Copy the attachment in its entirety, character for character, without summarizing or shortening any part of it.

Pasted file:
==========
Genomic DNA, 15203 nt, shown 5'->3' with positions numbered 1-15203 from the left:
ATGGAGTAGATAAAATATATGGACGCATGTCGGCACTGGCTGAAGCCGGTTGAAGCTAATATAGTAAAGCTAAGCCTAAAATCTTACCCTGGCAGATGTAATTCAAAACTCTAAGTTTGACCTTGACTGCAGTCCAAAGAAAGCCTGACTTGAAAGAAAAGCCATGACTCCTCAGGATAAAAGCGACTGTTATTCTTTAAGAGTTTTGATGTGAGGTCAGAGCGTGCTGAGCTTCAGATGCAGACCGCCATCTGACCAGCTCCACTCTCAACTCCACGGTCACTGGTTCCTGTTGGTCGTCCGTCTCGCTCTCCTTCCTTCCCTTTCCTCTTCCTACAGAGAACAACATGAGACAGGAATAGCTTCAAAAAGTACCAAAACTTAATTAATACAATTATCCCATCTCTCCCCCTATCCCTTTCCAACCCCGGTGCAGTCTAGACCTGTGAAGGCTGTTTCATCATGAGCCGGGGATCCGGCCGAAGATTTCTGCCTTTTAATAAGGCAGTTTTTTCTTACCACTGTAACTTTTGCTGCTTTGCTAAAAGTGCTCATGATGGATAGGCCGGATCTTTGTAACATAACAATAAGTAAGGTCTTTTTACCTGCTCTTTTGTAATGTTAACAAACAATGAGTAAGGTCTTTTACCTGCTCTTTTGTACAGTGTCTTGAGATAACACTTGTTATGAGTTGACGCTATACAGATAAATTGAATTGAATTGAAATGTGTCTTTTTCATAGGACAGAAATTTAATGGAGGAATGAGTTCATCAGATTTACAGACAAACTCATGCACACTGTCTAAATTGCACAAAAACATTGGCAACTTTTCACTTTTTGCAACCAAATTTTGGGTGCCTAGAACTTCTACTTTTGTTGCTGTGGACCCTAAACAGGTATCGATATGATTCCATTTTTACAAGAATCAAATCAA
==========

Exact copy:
Genomic DNA, 15203 nt, shown 5'->3' with positions numbered 1-15203 from the left:
ATGGAGTAGATAAAATATATGGACGCATGTCGGCACTGGCTGAAGCCGGTTGAAGCTAATATAGTAAAGCTAAGCCTAAAATCTTACCCTGGCAGATGTAATTCAAAACTCTAAGTTTGACCTTGACTGCAGTCCAAAGAAAGCCTGACTTGAAAGAAAAGCCATGACTCCTCAGGATAAAAGCGACTGTTATTCTTTAAGAGTTTTGATGTGAGGTCAGAGCGTGCTGAGCTTCAGATGCAGACCGCCATCTGACCAGCTCCACTCTCAACTCCACGGTCACTGGTTCCTGTTGGTCGTCCGTCTCGCTCTCCTTCCTTCCCTTTCCTCTTCCTACAGAGAACAACATGAGACAGGAATAGCTTCAAAAAGTACCAAAACTTAATTAATACAATTATCCCATCTCTCCCCCTATCCCTTTCCAACCCCGGTGCAGTCTAGACCTGTGAAGGCTGTTTCATCATGAGCCGGGGATCCGGCCGAAGATTTCTGCCTTTTAATAAGGCAGTTTTTTCTTACCACTGTAACTTTTGCTGCTTTGCTAAAAGTGCTCATGATGGATAGGCCGGATCTTTGTAACATAACAATAAGTAAGGTCTTTTTACCTGCTCTTTTGTAATGTTAACAAACAATGAGTAAGGTCTTTTACCTGCTCTTTTGTACAGTGTCTTGAGATAACACTTGTTATGAGTTGACGCTATACAGATAAATTGAATTGAATTGAAATGTGTCTTTTTCATAGGACAGAAATTTAATGGAGGAATGAGTTCATCAGATTTACAGACAAACTCATGCACACTGTCTAAATTGCACAAAAACATTGGCAACTTTTCACTTTTTGCAACCAAATTTTGGGTGCCTAGAACTTCTACTTTTGTTGCTGTGGACCCTAAACAGGTATCGATATGATTCCATTTTTACAAGAATCAAATCAA